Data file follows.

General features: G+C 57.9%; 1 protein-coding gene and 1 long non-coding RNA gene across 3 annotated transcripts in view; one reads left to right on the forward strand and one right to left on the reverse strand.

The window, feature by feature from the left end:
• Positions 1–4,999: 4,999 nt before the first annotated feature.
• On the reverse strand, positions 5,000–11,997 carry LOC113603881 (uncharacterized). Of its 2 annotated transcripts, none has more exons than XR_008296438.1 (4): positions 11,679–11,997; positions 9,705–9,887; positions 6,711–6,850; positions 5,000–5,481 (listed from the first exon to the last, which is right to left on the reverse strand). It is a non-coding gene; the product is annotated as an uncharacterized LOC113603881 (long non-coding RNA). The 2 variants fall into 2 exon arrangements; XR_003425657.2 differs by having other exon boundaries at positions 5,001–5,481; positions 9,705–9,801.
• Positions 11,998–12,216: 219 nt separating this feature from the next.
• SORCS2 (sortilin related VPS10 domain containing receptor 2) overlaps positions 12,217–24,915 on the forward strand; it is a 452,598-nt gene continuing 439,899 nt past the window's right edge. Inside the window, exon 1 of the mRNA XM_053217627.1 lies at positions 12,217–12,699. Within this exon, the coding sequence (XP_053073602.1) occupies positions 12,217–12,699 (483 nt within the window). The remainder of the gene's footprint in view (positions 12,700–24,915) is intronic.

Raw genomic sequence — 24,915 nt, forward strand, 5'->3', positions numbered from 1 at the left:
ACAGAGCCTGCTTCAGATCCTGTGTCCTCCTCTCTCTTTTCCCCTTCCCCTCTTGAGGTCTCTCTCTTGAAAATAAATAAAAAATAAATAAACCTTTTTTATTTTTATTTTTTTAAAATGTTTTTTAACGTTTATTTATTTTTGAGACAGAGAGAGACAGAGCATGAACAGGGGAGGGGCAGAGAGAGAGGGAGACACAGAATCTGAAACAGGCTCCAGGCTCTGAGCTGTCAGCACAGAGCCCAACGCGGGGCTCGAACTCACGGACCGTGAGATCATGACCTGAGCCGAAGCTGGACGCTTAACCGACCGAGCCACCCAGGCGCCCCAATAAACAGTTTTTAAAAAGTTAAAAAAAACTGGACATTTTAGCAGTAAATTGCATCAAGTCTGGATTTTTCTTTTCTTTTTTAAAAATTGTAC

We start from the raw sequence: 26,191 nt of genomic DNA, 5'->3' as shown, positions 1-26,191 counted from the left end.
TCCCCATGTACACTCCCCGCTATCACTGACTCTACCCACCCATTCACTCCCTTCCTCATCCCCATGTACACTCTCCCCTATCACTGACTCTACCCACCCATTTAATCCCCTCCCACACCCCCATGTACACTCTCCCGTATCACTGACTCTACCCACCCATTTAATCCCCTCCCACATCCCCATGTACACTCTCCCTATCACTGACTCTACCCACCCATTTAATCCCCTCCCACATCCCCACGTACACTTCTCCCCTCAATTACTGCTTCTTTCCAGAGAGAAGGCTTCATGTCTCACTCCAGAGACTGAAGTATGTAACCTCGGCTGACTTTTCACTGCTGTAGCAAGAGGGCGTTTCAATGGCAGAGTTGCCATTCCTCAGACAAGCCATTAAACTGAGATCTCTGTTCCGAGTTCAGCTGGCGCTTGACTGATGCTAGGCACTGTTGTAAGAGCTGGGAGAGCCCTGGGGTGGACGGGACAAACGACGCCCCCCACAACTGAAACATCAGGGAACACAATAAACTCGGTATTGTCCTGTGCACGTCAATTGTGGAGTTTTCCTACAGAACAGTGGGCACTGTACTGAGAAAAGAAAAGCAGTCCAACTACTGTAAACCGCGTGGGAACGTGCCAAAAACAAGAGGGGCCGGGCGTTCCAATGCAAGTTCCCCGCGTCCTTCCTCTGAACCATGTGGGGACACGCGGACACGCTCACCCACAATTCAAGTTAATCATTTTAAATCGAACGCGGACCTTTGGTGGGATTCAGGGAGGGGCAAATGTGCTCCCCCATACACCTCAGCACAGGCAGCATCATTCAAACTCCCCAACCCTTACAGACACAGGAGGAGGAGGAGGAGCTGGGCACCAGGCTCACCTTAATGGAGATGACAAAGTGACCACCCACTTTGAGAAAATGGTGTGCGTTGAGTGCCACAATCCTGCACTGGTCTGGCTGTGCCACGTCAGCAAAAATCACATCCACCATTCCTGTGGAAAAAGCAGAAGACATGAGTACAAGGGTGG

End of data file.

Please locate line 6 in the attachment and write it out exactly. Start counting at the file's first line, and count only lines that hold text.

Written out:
• SORCS2 (sortilin related VPS10 domain containing receptor 2) overlaps positions 12,217–24,915 on the forward strand; it is a 452,598-nt gene continuing 439,899 nt past the window's right edge. Inside the window, exon 1 of the mRNA XM_053217627.1 lies at positions 12,217–12,699. Within this exon, the coding sequence (XP_053073602.1) occupies positions 12,217–12,699 (483 nt within the window). The remainder of the gene's footprint in view (positions 12,700–24,915) is intronic.